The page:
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In the movie Skyfall, the enjoying death scene: What is the barkeeper saying to James Bond at the next morning at the bar when he is handing the money and grabbing the bottle?

It sounds to me like "furundi" or something, but I could not get a translation. What language is it, and what does it mean?

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@Walt Are you sure that title change is valid at all, given that this has never been part of the question's intent and is only based on information deduced from an answer? –  Napoleon Wilson Jul 15 at 10:55
    
@NapoleonWilson Sorry, thought it might attract the attention of actual Turkish speakers that way (but with a tentative 'possibly'). If it seems invalid, change it back. –  Walt Jul 15 at 11:17
    
@Walt Nevermind, I forgot that it wasn't just filmed but also set in Turkey, so it's indeed a likely possibility even without seeing the answer. –  Napoleon Wilson Jul 15 at 14:24
    
Hi. I'm a Turkish member. If you can state the exact time of that scene, I can provide you with the translation. –  Mehper C. Palavuzlar Jul 16 at 19:33
    
@MehperC.Palavuzlar I think it's somewhere in minute 23, in the morning after the scene with the scorpion. –  Walt Jul 18 at 10:04
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2 Answers 2

As a native Turkish speaker, let me answer your question.

The bartender says (in Turkish)

- Sorun değil

which means

- No problem.

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Well the scene is set in Koca Calis Beach, Fethiye, Turkey, but after spending half an hour with Google Translate going through possible Turkish responses to Bond taking a drink behind the bar, such as:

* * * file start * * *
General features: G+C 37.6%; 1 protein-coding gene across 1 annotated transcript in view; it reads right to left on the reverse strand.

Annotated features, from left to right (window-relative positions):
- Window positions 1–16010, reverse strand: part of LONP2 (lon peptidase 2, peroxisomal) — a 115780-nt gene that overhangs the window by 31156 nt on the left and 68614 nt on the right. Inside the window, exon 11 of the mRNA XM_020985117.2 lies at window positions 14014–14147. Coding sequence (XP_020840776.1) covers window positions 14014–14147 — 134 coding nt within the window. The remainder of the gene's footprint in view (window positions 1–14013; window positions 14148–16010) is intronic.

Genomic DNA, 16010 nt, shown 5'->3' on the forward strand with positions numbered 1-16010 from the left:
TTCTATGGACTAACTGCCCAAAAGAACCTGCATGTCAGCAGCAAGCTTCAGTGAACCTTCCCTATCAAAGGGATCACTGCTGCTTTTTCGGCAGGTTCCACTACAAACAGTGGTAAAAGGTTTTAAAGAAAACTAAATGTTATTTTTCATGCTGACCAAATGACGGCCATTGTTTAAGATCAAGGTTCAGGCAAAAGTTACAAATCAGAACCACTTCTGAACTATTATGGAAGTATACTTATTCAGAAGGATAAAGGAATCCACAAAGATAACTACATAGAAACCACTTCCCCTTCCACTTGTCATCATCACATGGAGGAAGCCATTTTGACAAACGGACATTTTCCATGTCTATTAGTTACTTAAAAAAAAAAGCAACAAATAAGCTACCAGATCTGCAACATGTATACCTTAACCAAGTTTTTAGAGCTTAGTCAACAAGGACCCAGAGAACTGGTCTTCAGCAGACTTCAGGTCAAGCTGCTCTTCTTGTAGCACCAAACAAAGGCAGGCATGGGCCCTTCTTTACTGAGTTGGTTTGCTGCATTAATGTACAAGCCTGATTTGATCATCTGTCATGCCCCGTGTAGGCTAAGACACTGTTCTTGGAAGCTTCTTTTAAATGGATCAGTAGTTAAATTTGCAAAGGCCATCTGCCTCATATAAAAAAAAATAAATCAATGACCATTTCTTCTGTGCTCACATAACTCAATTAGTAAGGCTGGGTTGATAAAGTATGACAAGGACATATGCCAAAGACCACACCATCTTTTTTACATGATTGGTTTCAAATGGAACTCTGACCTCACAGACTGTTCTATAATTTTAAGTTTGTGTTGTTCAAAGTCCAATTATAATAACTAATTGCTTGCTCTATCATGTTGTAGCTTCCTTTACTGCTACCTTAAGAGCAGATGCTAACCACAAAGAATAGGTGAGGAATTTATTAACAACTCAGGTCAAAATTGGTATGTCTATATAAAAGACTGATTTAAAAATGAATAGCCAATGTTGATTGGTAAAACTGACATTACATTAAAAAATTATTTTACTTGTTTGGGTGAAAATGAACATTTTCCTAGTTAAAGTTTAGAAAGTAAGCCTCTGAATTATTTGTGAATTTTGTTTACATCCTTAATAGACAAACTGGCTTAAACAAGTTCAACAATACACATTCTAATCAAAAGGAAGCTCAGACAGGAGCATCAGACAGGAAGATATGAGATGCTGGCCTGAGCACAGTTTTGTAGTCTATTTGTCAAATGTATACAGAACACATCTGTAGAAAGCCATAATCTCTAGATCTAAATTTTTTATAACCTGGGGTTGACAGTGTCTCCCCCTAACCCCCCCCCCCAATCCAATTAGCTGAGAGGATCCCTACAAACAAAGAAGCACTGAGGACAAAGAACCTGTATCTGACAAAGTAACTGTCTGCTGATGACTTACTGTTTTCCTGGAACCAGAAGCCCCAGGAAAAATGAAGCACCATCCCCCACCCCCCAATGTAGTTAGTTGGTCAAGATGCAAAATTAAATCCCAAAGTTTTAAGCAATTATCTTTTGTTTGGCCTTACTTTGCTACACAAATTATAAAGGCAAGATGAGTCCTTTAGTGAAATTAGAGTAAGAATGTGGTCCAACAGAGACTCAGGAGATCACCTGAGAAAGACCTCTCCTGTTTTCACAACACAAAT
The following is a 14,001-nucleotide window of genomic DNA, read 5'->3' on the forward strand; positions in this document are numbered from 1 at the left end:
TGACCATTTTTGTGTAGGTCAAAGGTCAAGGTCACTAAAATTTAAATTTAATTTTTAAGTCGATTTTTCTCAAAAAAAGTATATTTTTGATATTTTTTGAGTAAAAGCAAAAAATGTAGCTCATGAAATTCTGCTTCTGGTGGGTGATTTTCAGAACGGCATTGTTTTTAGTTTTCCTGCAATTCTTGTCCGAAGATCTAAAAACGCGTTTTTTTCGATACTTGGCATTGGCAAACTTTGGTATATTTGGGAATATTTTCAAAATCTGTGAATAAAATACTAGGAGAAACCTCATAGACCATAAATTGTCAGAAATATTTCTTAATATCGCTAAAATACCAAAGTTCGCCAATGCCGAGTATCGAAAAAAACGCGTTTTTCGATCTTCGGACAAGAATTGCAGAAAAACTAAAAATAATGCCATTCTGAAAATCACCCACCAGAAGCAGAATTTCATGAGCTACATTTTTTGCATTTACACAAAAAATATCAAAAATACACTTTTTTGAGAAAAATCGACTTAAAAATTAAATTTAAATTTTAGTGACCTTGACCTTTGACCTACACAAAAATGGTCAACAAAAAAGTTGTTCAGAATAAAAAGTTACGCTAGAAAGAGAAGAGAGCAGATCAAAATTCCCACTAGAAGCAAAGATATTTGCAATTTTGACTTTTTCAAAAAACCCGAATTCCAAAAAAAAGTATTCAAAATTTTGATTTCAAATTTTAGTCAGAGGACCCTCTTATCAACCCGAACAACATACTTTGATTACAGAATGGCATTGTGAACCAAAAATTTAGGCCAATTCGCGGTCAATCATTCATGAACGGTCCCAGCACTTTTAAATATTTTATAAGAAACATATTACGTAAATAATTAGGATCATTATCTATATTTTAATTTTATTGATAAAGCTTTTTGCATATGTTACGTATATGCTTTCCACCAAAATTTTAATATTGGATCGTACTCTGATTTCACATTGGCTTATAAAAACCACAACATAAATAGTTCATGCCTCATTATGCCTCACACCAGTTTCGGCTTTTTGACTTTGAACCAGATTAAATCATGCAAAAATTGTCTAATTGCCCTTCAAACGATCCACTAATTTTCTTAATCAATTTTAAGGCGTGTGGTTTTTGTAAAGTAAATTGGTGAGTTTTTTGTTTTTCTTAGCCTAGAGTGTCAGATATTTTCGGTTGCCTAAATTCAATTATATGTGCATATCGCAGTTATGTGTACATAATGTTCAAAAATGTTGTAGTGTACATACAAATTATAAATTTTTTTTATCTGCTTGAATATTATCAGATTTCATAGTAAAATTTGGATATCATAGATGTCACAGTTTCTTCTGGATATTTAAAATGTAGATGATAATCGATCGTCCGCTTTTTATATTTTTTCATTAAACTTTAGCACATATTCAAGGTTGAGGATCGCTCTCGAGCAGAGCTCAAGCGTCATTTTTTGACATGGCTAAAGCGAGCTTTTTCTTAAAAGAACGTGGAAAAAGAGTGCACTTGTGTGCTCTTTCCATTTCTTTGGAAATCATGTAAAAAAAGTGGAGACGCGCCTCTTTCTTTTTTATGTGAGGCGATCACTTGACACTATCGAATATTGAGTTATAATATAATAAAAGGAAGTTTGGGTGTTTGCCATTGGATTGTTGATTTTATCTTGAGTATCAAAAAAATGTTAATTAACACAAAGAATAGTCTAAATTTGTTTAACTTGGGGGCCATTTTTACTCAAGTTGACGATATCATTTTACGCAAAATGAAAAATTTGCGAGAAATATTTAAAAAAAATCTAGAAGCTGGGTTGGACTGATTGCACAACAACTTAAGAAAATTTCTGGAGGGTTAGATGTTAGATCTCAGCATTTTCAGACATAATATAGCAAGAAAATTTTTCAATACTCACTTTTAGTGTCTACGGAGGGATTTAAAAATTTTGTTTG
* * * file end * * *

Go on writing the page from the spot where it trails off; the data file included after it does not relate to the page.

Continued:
feel free, help yourself, on the house, I don't care, go ahead, sure, whatever

There's nothing even remotely similar to what he says. I'd be willing to be this is simply a case of As long as it sounds foreign:

Many shows and movies don't bother getting a foreign language right when they portray them. The incidence of this increases along with the obscurity of the language. It is easily explained as native speakers are hard to get, especially if the country of origin is on the other side of the globe and the language is fairly obscure.

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The scene was actually shot in Calis Beach, so it would have been very easy to get an authentic line for the barman to deliver. The production was based in the UK, where we have a significant Turkish population, especially in Central and North London, so, if all else failed, the scriptwriters would have been a few minutes away from a Turkish restaurant and could have asked a waiter to translate. No doubt a Turkish member will see this and give us an expert response! –  PeterClose Jul 15 at 13:27
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